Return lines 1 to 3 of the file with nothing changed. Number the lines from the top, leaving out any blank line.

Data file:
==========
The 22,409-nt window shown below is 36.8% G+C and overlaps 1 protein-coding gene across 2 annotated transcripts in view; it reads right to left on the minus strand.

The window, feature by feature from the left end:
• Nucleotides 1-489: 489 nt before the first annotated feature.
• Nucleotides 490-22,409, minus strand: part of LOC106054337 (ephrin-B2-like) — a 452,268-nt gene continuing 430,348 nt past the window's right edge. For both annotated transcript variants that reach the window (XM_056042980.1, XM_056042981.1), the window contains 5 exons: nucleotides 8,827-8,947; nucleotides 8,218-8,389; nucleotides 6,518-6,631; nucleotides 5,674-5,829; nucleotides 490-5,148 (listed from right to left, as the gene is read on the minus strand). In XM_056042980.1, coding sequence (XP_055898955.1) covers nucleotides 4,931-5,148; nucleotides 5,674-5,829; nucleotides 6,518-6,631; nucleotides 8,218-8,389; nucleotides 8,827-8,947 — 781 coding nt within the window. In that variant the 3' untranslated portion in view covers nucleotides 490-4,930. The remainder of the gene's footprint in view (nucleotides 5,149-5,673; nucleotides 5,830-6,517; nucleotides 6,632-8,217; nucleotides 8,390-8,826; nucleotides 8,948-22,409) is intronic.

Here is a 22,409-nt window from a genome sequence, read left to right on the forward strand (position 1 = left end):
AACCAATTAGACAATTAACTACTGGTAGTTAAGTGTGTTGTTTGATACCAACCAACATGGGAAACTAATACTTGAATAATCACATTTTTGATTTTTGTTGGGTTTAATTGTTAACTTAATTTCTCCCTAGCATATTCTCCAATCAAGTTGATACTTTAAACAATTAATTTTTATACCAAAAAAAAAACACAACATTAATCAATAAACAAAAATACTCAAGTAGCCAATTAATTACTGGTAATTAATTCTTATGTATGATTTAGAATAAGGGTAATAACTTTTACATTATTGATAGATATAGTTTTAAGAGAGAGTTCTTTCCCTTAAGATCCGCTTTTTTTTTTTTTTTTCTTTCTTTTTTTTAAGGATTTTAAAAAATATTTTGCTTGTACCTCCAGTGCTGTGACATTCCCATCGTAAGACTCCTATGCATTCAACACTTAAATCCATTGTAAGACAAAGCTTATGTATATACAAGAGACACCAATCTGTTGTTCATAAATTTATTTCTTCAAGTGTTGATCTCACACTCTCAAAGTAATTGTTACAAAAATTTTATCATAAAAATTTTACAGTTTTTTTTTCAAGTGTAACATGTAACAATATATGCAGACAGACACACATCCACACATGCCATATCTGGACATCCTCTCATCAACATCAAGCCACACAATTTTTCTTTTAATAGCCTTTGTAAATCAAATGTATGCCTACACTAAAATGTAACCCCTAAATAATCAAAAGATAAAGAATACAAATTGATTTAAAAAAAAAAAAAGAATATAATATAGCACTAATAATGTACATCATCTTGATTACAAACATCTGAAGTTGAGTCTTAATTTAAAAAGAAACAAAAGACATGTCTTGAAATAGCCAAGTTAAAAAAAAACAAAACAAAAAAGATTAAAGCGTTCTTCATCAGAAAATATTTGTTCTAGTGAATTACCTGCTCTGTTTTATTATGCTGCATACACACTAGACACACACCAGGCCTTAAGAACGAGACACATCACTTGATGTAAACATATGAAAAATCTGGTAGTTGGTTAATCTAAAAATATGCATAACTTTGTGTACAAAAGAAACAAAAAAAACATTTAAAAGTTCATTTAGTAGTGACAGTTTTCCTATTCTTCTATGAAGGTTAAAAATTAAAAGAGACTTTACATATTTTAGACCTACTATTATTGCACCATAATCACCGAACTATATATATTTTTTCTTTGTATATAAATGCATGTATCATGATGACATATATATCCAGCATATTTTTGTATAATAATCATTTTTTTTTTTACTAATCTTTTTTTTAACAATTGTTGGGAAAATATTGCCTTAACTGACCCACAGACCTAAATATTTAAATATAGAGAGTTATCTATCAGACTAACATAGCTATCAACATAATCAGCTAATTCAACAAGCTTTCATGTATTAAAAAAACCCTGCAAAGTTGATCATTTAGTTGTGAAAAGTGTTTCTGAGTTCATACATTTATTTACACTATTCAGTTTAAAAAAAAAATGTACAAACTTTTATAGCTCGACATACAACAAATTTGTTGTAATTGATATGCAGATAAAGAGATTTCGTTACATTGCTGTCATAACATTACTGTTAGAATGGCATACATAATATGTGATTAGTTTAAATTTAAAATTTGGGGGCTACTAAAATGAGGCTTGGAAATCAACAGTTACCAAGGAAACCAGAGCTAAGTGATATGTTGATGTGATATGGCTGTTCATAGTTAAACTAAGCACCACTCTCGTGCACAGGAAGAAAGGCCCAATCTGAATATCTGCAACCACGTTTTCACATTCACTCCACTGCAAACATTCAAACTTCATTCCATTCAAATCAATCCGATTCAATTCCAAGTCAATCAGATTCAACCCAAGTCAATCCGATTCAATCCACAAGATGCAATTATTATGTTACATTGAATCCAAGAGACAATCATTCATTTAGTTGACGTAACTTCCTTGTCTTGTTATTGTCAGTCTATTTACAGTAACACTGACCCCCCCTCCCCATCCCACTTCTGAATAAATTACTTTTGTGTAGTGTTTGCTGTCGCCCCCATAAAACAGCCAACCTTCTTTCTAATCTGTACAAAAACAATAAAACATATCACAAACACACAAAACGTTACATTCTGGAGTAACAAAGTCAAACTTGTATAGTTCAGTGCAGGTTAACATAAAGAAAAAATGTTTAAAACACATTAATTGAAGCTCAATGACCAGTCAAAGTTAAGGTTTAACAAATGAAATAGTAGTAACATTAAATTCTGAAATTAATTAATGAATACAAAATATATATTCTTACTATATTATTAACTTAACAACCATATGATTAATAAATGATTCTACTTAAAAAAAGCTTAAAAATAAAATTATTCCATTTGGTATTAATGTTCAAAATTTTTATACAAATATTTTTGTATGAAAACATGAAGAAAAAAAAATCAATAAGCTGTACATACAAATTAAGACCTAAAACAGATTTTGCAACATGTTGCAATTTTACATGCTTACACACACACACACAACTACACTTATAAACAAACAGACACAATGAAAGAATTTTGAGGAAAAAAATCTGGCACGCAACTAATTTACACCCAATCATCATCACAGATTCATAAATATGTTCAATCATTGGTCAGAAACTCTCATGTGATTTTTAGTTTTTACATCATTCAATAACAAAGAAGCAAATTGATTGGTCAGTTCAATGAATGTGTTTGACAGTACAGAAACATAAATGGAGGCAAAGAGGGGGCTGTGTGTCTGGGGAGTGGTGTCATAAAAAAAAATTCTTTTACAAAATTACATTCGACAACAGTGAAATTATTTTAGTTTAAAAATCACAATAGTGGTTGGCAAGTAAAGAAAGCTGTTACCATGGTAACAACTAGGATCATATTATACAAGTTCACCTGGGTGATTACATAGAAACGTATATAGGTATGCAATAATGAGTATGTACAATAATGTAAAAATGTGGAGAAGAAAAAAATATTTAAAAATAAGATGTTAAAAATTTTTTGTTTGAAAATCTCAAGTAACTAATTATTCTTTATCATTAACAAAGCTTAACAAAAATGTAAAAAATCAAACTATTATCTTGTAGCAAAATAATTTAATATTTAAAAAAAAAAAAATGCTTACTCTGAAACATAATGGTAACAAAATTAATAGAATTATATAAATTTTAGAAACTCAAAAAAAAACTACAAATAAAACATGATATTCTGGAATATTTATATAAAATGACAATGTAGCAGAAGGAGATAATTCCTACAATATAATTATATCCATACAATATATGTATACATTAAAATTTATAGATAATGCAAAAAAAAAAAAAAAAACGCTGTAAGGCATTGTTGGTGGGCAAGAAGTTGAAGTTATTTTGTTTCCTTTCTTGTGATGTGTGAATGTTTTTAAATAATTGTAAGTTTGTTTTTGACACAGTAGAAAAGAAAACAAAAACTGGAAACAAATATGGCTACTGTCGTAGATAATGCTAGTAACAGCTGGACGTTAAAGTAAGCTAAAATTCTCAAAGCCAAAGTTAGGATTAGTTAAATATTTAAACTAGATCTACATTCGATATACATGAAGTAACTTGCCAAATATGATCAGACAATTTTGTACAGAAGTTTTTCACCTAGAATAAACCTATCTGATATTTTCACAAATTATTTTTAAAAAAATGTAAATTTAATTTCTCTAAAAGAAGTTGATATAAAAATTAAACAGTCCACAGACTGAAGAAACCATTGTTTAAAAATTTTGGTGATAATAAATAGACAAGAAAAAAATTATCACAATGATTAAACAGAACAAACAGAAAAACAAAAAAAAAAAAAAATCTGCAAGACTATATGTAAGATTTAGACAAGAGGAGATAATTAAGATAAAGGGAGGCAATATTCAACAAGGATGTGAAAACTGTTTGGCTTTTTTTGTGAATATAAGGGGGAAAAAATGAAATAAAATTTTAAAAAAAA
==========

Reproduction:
The 22,409-nt window shown below is 36.8% G+C and overlaps 1 protein-coding gene across 2 annotated transcripts in view; it reads right to left on the minus strand.

The window, feature by feature from the left end:
• Nucleotides 1-489: 489 nt before the first annotated feature.